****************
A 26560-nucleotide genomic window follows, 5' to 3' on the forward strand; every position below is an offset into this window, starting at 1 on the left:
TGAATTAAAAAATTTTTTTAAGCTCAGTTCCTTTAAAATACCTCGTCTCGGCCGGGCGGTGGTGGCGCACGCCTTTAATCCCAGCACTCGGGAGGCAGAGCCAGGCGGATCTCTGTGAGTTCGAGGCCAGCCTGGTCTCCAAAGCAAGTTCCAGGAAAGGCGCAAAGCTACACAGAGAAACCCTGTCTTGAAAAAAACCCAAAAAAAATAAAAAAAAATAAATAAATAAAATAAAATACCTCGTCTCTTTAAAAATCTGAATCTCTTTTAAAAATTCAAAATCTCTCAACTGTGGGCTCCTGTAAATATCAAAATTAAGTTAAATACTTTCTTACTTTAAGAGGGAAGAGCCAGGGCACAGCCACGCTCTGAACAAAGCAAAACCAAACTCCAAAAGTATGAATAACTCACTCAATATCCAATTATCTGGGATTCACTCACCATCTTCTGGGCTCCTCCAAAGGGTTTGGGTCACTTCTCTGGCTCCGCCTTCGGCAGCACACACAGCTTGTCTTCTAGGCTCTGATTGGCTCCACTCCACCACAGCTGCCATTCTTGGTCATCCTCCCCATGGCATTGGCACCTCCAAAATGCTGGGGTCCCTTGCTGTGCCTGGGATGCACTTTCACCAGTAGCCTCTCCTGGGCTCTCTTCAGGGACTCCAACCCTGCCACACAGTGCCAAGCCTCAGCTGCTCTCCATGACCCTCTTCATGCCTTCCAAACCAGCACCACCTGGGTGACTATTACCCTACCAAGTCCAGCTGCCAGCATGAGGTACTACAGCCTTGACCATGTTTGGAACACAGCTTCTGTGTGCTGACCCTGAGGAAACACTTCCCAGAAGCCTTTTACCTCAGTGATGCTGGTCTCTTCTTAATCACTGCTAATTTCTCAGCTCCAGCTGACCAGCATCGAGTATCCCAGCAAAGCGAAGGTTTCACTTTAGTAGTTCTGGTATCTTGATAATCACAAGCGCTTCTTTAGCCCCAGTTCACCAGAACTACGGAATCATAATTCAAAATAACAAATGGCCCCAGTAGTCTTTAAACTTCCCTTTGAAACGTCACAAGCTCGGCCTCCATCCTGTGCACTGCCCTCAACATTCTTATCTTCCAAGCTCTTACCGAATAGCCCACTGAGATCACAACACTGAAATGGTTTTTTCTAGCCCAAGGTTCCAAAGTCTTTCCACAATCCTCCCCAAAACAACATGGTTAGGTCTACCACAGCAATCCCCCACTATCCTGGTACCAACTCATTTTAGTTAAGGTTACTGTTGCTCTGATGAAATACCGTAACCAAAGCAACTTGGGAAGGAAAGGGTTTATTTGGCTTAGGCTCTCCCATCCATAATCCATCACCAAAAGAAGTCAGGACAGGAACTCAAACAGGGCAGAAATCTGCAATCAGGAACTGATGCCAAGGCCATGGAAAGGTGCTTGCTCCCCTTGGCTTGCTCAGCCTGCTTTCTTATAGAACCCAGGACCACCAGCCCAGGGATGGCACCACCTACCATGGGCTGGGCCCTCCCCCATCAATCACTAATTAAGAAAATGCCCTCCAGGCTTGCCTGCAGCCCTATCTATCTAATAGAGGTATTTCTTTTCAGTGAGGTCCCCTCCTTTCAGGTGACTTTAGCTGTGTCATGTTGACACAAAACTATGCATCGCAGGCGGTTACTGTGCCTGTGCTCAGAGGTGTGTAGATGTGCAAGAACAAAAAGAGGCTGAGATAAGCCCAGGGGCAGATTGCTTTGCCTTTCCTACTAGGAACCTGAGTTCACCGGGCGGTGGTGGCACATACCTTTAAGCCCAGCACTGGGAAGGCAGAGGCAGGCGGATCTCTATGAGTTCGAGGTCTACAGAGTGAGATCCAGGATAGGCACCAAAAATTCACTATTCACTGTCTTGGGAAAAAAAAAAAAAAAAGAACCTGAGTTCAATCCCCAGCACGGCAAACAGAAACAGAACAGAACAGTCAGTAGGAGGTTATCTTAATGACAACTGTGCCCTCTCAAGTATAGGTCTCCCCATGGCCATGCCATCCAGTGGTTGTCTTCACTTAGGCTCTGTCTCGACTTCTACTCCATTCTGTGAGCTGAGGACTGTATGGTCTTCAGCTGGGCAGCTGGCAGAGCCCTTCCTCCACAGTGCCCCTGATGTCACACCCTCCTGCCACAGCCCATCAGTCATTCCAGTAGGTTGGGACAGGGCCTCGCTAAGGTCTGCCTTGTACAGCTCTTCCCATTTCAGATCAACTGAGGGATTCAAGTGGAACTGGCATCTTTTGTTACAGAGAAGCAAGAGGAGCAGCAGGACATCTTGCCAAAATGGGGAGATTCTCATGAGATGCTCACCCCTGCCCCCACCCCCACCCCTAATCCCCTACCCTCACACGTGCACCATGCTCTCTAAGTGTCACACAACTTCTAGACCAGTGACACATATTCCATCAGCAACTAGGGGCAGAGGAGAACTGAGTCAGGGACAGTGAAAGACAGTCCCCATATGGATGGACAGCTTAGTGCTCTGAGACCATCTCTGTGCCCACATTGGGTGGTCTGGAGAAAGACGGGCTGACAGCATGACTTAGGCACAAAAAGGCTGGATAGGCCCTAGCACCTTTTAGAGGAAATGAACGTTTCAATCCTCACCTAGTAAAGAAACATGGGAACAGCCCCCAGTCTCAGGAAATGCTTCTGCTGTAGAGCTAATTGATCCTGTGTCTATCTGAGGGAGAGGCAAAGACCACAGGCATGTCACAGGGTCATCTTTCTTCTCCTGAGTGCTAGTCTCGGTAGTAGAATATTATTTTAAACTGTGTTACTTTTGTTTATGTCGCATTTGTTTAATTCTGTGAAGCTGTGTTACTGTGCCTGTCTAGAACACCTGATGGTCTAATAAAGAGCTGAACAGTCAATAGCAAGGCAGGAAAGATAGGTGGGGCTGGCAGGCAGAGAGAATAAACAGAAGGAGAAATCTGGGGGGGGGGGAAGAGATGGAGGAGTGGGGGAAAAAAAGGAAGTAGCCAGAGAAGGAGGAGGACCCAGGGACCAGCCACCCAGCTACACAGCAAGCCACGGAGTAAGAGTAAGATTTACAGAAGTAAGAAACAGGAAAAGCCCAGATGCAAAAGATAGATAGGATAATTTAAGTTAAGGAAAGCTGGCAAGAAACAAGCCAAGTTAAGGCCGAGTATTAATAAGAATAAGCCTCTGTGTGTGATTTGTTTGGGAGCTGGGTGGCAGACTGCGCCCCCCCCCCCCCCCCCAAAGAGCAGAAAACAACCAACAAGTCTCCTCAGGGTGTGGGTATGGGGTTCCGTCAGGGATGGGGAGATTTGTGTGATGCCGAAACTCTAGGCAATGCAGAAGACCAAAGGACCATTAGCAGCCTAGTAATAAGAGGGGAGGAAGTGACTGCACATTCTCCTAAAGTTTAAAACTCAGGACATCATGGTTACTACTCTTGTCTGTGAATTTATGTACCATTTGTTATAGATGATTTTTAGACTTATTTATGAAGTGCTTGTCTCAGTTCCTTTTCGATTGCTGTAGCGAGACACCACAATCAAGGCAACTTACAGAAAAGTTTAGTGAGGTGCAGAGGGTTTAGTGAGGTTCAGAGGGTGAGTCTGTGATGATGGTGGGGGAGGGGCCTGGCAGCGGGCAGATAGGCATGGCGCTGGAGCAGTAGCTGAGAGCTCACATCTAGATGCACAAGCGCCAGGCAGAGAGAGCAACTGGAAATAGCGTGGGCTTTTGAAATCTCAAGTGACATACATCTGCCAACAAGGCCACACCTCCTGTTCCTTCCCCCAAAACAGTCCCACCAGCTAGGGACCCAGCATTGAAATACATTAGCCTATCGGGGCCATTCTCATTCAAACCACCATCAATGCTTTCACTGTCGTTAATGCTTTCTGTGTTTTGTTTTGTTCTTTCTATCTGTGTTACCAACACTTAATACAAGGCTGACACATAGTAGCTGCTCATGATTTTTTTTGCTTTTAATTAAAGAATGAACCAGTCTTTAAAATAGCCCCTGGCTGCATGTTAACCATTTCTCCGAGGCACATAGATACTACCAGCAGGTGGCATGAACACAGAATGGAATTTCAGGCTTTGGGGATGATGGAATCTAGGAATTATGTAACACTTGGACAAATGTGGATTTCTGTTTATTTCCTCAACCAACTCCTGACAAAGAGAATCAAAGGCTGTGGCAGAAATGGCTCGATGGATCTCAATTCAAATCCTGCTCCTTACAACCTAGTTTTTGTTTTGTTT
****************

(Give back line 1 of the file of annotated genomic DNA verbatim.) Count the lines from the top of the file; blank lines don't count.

A 26560-nucleotide genomic window follows, 5' to 3' on the forward strand; every position below is an offset into this window, starting at 1 on the left: